Today, I’ll write about the crisis(es) that lead us to making drastic changes to our lifestyle. As I mentioned before, if we had been good stewards before, we would have been able to weather these things better, but these are the consequences of our actions.
My husband and I started accumulating joint debt before we were even married. It started with a loan to address a financial crisis and to purchase our wedding rings. I had Victoria’s Secret, Express, JcPenny, Sears, and a Mastercard credit cards with low balances, but was a minimum payment person. This debt kept growing and growing as we moved from one city to another, all the while promising each other that we would address it and pay off our debt.
And we tried. I made excel spreadsheets that projected a re-payment plan – It calculated interest charges and projected payments and the timelines went from one year to two years. We continued to open credit cards and at one point we got a $26,500 loan to consolidate our debt. Without a budget, we couldn’t keep to the plan and as time went by, our debt grew and the timeline continued to move further and further out.
In March of 2007 (a mere 2 years ago), after spending two months of starting a Microsoft Money profile for our finances, I started putting a budget together. It was another unreasonable budget, so it didn’t stick, but I used the exercise of getting it all together to take an honest look at our finances. With all of that information, I updated another one of my Excel Spreadsheets to project when we would be out of debt. With our jobs and my husband’s bonuses, it looked very likely that we would be out of debt in March of 2010. This felt very promising and we even started saving up for our first vacation ever. We had done fundraising for a mission trip (I was a staff person, so my trip was paid for) and were excited to continue our aggressive debt reduction plan of paying more than $2,400 toward consumer debt each month.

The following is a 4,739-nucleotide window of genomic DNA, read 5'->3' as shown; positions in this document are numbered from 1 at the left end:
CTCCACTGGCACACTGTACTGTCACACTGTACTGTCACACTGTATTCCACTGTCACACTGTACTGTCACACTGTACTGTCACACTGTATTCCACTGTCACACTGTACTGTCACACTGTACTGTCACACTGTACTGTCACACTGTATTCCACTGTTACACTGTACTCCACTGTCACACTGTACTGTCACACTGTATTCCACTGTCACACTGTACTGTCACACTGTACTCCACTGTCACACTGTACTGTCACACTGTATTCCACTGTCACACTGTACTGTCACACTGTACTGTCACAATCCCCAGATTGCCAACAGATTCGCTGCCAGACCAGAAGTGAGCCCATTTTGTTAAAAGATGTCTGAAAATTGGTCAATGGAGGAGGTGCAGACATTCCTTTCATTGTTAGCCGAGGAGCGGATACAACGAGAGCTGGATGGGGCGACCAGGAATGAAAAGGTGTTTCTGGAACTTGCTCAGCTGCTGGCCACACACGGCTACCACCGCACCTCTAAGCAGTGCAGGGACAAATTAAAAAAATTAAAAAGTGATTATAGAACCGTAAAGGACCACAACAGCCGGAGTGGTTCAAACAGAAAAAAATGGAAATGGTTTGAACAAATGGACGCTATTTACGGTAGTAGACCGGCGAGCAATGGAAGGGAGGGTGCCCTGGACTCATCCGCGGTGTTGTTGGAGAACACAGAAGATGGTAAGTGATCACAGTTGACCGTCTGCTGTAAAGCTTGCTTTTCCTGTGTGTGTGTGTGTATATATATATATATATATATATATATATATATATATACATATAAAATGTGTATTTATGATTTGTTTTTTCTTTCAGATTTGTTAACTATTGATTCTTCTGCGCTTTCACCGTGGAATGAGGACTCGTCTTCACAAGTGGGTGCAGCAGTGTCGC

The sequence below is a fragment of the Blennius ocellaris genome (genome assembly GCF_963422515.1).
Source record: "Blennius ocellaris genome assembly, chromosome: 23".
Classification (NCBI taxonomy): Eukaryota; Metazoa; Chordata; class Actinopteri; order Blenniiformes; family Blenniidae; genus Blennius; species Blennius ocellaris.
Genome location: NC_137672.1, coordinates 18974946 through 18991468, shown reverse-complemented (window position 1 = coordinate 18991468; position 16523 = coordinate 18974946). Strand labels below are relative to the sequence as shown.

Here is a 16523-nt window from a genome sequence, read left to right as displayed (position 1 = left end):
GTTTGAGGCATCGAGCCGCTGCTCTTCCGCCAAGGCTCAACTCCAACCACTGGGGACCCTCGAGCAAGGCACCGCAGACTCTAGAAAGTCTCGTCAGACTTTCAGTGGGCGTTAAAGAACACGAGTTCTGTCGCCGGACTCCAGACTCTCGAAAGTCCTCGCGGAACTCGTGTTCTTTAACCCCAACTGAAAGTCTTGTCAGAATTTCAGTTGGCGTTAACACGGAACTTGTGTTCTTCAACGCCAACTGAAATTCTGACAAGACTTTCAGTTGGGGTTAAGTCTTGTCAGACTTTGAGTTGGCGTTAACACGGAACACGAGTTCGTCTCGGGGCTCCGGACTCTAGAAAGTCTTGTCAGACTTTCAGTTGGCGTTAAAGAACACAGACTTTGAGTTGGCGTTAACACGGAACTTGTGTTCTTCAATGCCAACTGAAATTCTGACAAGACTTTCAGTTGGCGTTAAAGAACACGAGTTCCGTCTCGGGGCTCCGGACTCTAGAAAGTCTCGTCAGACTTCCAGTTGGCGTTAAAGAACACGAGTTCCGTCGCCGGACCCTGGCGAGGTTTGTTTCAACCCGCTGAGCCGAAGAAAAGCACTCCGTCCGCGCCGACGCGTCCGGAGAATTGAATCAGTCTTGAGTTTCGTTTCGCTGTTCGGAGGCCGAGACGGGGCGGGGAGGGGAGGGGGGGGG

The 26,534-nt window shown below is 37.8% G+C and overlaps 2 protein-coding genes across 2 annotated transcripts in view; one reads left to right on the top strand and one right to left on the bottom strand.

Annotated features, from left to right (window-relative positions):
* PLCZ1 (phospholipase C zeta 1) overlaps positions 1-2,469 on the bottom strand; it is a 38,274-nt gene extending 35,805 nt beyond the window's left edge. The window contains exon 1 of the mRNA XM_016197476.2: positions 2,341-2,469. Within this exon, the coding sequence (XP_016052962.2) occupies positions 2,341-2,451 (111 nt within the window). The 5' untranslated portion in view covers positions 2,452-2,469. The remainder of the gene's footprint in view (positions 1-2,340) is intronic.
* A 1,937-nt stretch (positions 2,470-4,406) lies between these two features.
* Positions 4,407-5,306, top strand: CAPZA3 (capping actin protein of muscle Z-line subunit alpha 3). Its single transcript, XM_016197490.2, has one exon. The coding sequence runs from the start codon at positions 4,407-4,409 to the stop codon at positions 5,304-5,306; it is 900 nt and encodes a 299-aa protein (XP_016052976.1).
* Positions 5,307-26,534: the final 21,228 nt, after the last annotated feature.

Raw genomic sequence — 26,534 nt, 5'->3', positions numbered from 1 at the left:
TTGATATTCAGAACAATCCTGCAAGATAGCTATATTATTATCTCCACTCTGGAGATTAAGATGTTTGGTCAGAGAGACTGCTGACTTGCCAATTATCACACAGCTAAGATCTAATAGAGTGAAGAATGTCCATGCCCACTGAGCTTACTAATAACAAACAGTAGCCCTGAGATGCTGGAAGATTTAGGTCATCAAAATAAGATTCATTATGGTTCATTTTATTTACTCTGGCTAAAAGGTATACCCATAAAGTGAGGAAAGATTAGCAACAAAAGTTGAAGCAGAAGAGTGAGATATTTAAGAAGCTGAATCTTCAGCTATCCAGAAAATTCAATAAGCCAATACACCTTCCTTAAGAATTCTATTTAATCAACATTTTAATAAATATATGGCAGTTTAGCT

When we returned from the trip, I got the results from medical tests that were done before we left and it turned out that I had a rare cancer. My insurance coverage was very poor and we had to make some home improvements in our apartment to prepare it for my recovery from my cancer surgery and treatment. This stopped our progress and put us back into the “minimum payment” lifestyle.
In early 2008, my husband and I each had job changes. I was in a position that was phased out in the middle of a 10% staff layoff and my husband found his dream job. I returned to a previous employer and continued my 6-year history of working for a non-profit and my husband started his first round at a non-profit, too. My husband was working part-time at the same place that I was leaving and he had to leave also. That resulted in a $10,000+ year income loss – coupling that with the $7,000 loss from no more bonuses and we were looking at a $17,000 annual reduction in income.
The question became “how are we going to maintain our life here” and the answer quickly became “we can’t.”
TO BE CONTINUED